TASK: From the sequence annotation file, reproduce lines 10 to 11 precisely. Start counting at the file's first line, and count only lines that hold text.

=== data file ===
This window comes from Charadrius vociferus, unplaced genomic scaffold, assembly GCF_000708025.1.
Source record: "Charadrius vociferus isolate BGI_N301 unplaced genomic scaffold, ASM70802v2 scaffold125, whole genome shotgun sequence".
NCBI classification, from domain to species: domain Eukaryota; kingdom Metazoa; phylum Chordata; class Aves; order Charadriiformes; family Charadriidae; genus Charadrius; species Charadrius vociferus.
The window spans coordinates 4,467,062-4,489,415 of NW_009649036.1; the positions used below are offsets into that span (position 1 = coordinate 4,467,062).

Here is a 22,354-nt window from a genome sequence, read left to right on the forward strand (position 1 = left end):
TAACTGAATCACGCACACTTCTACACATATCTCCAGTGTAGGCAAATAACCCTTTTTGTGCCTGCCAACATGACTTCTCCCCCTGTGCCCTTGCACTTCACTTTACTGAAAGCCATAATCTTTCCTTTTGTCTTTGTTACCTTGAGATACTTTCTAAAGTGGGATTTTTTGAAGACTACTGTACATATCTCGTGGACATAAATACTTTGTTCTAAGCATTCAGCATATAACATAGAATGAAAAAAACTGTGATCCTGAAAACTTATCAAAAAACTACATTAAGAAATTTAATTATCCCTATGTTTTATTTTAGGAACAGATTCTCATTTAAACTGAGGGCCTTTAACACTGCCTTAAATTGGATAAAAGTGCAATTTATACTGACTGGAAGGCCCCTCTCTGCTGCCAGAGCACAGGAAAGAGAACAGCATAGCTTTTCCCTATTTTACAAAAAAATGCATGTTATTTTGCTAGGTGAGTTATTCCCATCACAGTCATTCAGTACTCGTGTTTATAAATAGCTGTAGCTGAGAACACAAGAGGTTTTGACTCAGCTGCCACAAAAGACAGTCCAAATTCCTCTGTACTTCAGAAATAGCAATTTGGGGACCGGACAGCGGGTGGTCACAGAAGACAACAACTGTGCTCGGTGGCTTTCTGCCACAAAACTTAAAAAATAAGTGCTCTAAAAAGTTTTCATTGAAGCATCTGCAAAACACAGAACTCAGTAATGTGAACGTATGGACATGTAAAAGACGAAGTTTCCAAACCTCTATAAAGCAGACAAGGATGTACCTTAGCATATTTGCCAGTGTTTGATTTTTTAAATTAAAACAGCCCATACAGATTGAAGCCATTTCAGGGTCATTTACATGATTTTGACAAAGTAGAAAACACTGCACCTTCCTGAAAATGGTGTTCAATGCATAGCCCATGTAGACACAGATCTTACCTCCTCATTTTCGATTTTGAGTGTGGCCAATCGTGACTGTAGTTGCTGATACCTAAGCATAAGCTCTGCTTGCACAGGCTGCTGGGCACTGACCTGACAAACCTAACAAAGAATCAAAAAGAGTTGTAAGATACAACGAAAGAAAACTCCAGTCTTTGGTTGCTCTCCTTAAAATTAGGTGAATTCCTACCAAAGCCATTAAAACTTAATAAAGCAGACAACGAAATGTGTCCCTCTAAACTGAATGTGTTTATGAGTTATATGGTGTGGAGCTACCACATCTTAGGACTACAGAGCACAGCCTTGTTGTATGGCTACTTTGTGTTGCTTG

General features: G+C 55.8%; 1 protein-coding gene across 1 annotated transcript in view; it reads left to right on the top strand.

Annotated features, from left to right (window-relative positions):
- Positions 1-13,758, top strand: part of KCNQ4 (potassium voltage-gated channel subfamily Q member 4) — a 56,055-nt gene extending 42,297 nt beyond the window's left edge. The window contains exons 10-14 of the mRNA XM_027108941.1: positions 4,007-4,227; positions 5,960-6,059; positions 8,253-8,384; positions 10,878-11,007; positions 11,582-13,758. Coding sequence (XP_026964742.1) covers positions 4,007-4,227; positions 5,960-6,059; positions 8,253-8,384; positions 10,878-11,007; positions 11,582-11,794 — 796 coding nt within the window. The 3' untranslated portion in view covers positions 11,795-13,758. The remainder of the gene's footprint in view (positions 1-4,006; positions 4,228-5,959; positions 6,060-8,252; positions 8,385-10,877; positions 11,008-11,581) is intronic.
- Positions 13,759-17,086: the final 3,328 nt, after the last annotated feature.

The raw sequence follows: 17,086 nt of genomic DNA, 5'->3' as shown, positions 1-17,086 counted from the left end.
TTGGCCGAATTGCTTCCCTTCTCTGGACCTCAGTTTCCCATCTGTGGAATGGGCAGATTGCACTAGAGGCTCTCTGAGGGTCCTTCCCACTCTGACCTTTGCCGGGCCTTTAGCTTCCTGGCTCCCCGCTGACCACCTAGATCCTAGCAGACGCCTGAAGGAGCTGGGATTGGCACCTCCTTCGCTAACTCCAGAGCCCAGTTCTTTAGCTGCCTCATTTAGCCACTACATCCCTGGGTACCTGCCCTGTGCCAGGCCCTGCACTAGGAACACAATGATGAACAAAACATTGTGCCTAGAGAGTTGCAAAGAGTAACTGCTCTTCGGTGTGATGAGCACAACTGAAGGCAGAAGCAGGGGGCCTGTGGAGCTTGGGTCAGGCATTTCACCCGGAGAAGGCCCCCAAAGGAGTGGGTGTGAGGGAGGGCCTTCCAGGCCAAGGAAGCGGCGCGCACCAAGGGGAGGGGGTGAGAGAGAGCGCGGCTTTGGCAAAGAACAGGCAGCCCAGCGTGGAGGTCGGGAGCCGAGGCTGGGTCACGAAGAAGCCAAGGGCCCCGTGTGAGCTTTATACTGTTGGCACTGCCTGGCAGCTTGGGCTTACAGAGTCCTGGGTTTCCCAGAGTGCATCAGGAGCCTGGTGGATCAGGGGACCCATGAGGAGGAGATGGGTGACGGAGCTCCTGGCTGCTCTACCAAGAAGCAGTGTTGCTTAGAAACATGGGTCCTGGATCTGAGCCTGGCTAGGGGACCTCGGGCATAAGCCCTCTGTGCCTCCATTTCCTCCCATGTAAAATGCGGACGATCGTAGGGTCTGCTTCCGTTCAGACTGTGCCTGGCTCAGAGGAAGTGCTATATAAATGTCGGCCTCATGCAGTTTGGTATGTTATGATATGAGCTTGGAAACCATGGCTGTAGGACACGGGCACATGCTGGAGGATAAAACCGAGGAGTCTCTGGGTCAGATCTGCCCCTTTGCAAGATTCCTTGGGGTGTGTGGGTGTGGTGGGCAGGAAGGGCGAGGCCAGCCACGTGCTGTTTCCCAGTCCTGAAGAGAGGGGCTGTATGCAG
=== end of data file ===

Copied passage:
- Positions 13,759-17,086: the final 3,328 nt, after the last annotated feature.

The raw sequence follows: 17,086 nt of genomic DNA, 5'->3' as shown, positions 1-17,086 counted from the left end.